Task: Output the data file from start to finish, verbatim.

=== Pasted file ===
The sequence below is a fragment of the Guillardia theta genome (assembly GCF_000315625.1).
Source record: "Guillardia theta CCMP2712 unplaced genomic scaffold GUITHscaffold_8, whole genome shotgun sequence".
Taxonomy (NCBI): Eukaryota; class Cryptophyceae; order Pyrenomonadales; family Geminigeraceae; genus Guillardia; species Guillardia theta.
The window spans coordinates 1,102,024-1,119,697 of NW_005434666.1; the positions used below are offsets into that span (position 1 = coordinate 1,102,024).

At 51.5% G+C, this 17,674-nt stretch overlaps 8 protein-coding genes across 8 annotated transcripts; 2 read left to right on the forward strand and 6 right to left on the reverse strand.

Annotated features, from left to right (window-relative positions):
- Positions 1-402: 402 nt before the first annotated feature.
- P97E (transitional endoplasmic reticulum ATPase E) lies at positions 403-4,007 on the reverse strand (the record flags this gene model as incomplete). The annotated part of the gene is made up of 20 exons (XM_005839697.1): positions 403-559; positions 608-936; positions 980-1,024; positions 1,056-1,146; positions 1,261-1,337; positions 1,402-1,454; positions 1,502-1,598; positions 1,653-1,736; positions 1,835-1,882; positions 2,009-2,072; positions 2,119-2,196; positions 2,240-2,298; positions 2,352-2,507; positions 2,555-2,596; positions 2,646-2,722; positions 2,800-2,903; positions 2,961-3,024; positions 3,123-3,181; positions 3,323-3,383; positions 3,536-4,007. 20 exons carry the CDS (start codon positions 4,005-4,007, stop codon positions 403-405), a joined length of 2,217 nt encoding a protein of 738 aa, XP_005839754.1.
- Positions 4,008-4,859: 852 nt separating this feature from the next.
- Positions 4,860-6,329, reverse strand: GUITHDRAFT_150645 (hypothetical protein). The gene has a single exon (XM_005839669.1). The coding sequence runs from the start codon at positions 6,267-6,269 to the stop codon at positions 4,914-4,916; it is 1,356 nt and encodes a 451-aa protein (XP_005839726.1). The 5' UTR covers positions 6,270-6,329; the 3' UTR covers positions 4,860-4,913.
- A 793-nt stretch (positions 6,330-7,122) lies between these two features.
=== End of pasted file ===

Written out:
The sequence below is a fragment of the Guillardia theta genome (assembly GCF_000315625.1).
Source record: "Guillardia theta CCMP2712 unplaced genomic scaffold GUITHscaffold_8, whole genome shotgun sequence".
Taxonomy (NCBI): Eukaryota; class Cryptophyceae; order Pyrenomonadales; family Geminigeraceae; genus Guillardia; species Guillardia theta.
The window spans coordinates 1,102,024-1,119,697 of NW_005434666.1; the positions used below are offsets into that span (position 1 = coordinate 1,102,024).

At 51.5% G+C, this 17,674-nt stretch overlaps 8 protein-coding genes across 8 annotated transcripts; 2 read left to right on the forward strand and 6 right to left on the reverse strand.

Annotated features, from left to right (window-relative positions):
- Positions 1-402: 402 nt before the first annotated feature.
- P97E (transitional endoplasmic reticulum ATPase E) lies at positions 403-4,007 on the reverse strand (the record flags this gene model as incomplete). The annotated part of the gene is made up of 20 exons (XM_005839697.1): positions 403-559; positions 608-936; positions 980-1,024; positions 1,056-1,146; positions 1,261-1,337; positions 1,402-1,454; positions 1,502-1,598; positions 1,653-1,736; positions 1,835-1,882; positions 2,009-2,072; positions 2,119-2,196; positions 2,240-2,298; positions 2,352-2,507; positions 2,555-2,596; positions 2,646-2,722; positions 2,800-2,903; positions 2,961-3,024; positions 3,123-3,181; positions 3,323-3,383; positions 3,536-4,007. 20 exons carry the CDS (start codon positions 4,005-4,007, stop codon positions 403-405), a joined length of 2,217 nt encoding a protein of 738 aa, XP_005839754.1.
- Positions 4,008-4,859: 852 nt separating this feature from the next.
- Positions 4,860-6,329, reverse strand: GUITHDRAFT_150645 (hypothetical protein). The gene has a single exon (XM_005839669.1). The coding sequence runs from the start codon at positions 6,267-6,269 to the stop codon at positions 4,914-4,916; it is 1,356 nt and encodes a 451-aa protein (XP_005839726.1). The 5' UTR covers positions 6,270-6,329; the 3' UTR covers positions 4,860-4,913.
- A 793-nt stretch (positions 6,330-7,122) lies between these two features.